NEWPORT NEWS, Va. — He's known as a leader with a servant’s heart.
He said he promotes relationship over religion and practices what he preaches. "I just believe that if we can get back to the village mentality, where everybody knows everybody, you're looking out for other people's families whether they're your blood or not, and then the church can be a centerpiece of the community again like it used to be, then I think we could get back to just having safe spaces," said Swann.
Among Reverend Swann’s community involvement efforts, in 2016 he co-founded the VA Unity Project— a group of faith leaders, elected officials, law enforcement, and community members working to combat racial injustice and curb community violence. "It was started because of a police-involved shooting in Newport News," said Swann. For more information about the VA Unity Project, visit https://www.facebook.com/VAUnityProject/?ref=page_internal
"We realized that many people in our community just don't have a voice," said Swann. "And what we wanted to do with the V.U.P. is to build those relationships with elected officials, with law enforcement, to have seats at the table to communicate their voices."
His nonprofit ‘Kevin Swann Enterprises’ has helped people in disadvantaged or low-income communities for more than a decade. "People in those communities are good people; they just lack opportunity," said Swann. "So, we've done basketball leagues and tournaments. We've also done some financial initiatives with young people to teach them the value of money before they get it. And then we've taken them to Richmond so that they can see how the government works and how resources work in our state."
"If you can see the opportunities that you have beyond your neighborhood, hopefully that'll spark something in you," said Swann. "We're here to help. We're here to put a smile on your face. We're not here to take from you. We want to add to your life and want to see you happy." For more information about Kevin Swann Enterprises, visit http://www.kevinswann.org/.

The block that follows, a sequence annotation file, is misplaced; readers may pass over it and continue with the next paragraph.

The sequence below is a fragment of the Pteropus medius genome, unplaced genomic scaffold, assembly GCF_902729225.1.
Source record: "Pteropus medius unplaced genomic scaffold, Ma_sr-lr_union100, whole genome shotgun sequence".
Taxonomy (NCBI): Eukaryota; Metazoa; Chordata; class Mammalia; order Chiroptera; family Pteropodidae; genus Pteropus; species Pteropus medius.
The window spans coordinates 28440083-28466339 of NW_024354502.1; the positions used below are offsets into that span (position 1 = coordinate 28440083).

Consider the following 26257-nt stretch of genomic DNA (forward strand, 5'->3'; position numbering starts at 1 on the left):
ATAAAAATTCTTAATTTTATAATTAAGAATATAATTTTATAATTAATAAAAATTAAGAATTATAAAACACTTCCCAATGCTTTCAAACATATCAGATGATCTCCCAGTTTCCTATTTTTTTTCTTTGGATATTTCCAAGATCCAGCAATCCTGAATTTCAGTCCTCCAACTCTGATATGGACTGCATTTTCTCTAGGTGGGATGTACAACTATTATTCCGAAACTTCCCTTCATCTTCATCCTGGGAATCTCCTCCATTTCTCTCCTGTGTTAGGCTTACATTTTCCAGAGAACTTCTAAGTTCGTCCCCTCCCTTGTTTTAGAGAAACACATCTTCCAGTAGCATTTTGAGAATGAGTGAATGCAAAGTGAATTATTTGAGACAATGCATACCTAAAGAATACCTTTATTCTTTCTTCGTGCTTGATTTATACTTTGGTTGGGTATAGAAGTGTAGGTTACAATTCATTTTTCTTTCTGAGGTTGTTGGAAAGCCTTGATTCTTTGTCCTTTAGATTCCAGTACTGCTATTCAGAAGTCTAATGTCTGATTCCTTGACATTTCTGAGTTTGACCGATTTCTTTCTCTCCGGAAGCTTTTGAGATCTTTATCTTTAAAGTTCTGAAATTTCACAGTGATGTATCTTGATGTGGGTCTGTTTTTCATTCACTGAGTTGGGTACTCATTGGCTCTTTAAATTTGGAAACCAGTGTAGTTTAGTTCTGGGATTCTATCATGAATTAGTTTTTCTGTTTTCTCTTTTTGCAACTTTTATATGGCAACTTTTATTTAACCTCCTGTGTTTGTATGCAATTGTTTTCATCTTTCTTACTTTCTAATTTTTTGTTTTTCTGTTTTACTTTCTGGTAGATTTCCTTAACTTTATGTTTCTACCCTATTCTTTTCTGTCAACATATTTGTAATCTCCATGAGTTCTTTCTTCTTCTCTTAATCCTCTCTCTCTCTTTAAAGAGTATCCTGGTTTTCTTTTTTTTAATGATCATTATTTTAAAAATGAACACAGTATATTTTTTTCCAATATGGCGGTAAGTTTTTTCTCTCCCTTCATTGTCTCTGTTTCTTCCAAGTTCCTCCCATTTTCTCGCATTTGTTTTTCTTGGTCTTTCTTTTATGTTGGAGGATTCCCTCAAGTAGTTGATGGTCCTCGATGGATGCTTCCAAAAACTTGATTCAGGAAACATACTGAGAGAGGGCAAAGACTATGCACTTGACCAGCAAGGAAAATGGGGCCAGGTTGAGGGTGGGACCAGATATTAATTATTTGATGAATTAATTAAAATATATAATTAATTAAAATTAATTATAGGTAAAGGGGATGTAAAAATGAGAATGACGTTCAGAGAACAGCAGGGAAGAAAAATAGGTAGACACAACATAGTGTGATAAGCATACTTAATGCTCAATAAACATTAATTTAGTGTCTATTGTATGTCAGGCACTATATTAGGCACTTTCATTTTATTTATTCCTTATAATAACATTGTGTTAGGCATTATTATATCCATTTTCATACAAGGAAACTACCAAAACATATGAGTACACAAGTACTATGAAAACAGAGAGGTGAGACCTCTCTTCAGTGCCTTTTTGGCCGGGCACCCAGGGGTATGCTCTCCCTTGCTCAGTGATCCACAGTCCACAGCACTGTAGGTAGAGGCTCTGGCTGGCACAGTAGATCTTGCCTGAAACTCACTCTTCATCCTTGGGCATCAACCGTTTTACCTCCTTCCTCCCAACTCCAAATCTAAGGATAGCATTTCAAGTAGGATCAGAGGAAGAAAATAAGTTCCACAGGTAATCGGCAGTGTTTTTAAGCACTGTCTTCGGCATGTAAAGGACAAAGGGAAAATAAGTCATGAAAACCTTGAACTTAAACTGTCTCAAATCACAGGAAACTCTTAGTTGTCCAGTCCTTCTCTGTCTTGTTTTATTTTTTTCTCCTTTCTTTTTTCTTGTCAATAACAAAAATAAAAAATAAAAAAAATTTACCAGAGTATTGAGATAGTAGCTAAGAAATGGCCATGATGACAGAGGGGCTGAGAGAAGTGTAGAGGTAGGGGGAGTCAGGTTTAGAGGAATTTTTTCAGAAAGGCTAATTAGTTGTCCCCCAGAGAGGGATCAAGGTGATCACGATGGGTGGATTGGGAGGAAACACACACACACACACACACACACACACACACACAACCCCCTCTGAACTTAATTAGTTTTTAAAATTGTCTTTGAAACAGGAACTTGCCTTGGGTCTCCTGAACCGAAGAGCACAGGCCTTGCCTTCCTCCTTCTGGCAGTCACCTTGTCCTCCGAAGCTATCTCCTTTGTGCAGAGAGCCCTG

Reverend Swann said it is up to local leaders to bring people together, bridge the gaps between them, and build a stronger community. "We are polarized in this time-- racially, politically," said Swann. "And the church needs to model what it looks like-- that I can love you and value you and appreciate you, regardless of if you look like me or not or if you voted like me or not."
"When leaders have that mentality that you really want to see the best in the people around you, they will give more to you, they will work harder for you," said Swann. "Because they understand that they are in a position where the leader actually cares for them as a person-- not for the work that they do, not just because you're coming in maybe to get paid, but you really have worth and value."
Last week, Reverend Swann received a Humanitarian Award from the Virginia Center for Inclusive Communities Peninsula Chapter for his volunteerism and leadership. You can watch the full awards ceremony here: https://inclusiveva.org/penawards2021/
Reverend Swann and Ivy Baptist Church are now working on new projects to bring about change in the community. To learn more about the church, visit https://www.ivybaptistchurch.org/.